As workers return and occupants seek new office configurations, the cost of tenant fit outs will demand renewed attention. Operators will find expenses varying as widely by region as rental rates.
Those are key conclusions of JLL’s new survey, which covers varying geographic markets, styles and quality levels.
Average regional costs per square foot range from a high of $219.67 in California to a low of $169.20 in the South. Holding down the middle in terms of pricing as well as geography is the nation’s central region, which clocks in at $184.15.
The metros with the most affordable rates for a moderate fit out include Orlando ($168.78 per rentable square foot); Tampa ($169.69); Miami ($169.80); Dallas ($170.49); Houston ($171.92); Phoenix ($172.32); Atlanta ($174.49); and Nashville, Tenn. ($175.23).
On the opposite end of the spectrum, two perennially high-cost markets are at the top of the leader board: New York City ($232.79) and San Francisco ($229.94).
Though there is no single solution, all office-space planning—including fit outs—shares at least one priority: flexibility. Prudent office planning of the future will involve expanded choices for employees. According to JLL research, 72 percent of respondents want to continue working from home. Of that group, the majority would prefer to work remotely two days per week on average.
“Employers must reimagine the dynamic between the physical and virtual workplace to meet employees’ demands,” Laura Beebe, JLL’s COO of project and development services for the Americas, told Commercial Property Executive.
“While work-from-home won’t be the solution for satisfying all working needs and work styles, hybrid work will be the answer to providing greater employee workplace choice,” she added. “It’s also true that some employees do not want to work remotely at all.”
JLL found that 24 percent of employees want to work exclusively in the office and 50 percent prefer a hybrid approach. That translates to nearly 75 percent of workers who still want the ability to come to an office, Beebe noted.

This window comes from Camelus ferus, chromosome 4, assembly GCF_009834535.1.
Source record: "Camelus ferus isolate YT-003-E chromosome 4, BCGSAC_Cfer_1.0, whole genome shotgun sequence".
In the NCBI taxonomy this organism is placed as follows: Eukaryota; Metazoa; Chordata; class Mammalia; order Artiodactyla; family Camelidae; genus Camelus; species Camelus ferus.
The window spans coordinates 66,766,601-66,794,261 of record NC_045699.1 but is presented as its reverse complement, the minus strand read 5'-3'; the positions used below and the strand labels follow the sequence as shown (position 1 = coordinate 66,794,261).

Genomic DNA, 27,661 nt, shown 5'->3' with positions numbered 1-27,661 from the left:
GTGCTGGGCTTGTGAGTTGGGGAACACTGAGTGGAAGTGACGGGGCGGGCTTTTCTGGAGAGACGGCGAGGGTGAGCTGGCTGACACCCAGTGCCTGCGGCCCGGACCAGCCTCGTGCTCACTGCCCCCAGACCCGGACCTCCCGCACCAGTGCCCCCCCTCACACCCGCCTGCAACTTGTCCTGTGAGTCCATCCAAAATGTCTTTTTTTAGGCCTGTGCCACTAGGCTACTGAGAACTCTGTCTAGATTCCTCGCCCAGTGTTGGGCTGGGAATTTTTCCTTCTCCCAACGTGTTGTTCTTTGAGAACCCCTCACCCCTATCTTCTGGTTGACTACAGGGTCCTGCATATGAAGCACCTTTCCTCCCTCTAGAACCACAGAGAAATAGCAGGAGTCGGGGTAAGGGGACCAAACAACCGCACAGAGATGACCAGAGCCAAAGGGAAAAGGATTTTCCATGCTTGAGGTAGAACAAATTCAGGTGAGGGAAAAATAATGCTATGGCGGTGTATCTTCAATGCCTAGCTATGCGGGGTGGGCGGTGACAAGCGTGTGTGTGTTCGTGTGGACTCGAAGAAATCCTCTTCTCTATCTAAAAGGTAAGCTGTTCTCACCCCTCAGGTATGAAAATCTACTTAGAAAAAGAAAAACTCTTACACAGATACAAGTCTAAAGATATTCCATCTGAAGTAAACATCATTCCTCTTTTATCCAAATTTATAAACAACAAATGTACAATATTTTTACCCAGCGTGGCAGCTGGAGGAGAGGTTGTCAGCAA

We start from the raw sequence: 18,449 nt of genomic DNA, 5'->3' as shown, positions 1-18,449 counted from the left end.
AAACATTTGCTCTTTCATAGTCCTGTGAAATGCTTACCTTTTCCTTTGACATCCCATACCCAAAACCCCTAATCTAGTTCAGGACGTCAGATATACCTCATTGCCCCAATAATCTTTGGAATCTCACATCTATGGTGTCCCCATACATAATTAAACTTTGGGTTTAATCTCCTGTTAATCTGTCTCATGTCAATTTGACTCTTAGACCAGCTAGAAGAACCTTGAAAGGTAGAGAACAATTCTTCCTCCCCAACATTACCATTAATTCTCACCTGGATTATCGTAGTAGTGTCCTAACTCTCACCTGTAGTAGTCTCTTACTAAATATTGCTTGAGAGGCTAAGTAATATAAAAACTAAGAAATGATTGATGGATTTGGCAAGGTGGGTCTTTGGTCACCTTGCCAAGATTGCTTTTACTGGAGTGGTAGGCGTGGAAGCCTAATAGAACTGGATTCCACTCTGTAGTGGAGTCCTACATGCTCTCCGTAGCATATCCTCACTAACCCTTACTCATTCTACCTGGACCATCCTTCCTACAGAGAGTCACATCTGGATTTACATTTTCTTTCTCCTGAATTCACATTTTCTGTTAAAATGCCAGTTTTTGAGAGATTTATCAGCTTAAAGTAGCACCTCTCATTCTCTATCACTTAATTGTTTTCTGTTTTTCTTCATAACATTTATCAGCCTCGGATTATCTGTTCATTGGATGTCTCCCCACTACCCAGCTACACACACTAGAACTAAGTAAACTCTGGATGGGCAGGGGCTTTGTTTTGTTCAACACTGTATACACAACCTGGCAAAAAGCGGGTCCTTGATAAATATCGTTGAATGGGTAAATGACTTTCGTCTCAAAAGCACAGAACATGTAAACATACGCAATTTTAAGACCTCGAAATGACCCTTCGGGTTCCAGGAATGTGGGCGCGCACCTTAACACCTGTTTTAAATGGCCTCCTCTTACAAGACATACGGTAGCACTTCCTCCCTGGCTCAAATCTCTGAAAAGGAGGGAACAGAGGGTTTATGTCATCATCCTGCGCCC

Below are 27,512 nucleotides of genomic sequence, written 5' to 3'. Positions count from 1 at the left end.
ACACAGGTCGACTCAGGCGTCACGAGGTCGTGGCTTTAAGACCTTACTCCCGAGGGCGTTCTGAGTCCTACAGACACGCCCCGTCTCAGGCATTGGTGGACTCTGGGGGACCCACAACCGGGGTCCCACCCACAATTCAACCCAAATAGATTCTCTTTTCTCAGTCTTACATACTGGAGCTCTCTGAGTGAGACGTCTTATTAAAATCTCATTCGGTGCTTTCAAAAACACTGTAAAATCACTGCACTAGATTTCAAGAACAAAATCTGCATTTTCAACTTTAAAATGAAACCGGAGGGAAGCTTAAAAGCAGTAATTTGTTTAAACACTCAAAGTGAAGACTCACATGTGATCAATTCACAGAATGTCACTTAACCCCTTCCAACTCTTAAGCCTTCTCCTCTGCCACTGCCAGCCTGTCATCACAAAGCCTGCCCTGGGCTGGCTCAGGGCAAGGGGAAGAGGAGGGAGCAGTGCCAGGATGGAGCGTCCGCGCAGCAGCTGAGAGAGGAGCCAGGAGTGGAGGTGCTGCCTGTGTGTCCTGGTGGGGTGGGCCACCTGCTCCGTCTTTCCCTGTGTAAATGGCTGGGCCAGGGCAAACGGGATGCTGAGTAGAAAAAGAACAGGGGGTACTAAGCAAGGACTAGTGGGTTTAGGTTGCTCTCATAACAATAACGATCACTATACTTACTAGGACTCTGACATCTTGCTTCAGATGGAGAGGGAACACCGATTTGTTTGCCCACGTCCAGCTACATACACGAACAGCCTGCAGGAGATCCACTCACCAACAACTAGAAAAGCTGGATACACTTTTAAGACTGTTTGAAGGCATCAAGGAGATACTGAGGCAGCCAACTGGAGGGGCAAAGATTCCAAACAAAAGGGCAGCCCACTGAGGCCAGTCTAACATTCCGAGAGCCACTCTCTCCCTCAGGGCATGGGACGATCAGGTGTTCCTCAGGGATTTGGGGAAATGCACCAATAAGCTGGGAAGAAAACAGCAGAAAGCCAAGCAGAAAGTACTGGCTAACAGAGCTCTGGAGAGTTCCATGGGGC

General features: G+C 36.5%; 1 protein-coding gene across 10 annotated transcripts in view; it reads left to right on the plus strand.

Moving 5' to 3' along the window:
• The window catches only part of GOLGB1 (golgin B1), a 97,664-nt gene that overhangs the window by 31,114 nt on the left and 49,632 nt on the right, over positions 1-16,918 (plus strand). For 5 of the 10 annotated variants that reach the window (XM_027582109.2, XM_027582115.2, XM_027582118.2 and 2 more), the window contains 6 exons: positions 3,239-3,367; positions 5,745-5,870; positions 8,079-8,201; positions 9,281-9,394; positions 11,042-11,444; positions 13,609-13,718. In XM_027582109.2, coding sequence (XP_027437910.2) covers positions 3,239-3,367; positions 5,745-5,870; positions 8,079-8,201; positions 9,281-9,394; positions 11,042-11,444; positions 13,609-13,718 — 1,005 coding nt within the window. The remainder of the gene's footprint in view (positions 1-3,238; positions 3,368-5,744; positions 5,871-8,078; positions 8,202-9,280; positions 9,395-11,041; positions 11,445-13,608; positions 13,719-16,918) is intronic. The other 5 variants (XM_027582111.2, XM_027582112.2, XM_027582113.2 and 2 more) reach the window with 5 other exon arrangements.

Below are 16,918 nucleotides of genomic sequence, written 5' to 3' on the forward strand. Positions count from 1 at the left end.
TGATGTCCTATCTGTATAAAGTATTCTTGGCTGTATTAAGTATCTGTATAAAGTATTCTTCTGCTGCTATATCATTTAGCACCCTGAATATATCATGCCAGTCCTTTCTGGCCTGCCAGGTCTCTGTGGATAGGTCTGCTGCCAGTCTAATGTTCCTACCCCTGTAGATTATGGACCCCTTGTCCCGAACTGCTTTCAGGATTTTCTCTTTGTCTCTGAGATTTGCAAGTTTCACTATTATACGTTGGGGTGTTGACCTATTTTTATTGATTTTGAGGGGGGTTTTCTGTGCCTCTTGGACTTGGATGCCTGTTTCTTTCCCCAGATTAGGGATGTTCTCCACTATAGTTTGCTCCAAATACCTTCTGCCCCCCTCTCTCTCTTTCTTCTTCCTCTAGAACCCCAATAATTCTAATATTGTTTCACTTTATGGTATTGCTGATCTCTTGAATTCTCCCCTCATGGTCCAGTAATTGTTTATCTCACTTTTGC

“As a result, the office is evolving into a destination for collaboration, problem solving and career development,” she added. “The office environment can be more conducive to connecting with teammates to solve complex issues, as well as managing direct reports and connecting with leadership.”
The shift to what will be a virtual collaboration of in-office and remote workers will require a reimagination of technology in office designs for many existing office workspaces. An office designed to accommodate the hybrid workforce will need to incorporate more conference rooms, huddle rooms and flexible collaboration spaces to facilitate video calls, presentations and the like.
Highlight on health
Employers are facing more than space adjustments as they fit out their offices for the long term. While many pandemic-specific measures will cease to be of relevance, a heightened focus on health and wellness in the office environment will remain. JLL anticipates that sustainability certifications, and the design and equipment changes required to obtain them, will grow increasingly important.
“The pandemic has accelerated the digital transformation of businesses and brought individual health and well-being to the forefront as a critical priority,” Beebe said.
“With work now truly boundary-less, people expect a safe, productive, and seamless experience that satisfies their personal and professional needs wherever work happens,” she added. “Employers will need to build a worker-centric workplace to better address both the rising expectations of the workforce and the growing importance of human connection, despite the rise of more distributed and digitally connected work.”
JLL’s study arrives as owners and occupiers grapple with a looming large-scale return to the office. By the end of 2021, 80 percent of office workers in North America will have returned to the office, JLL estimates.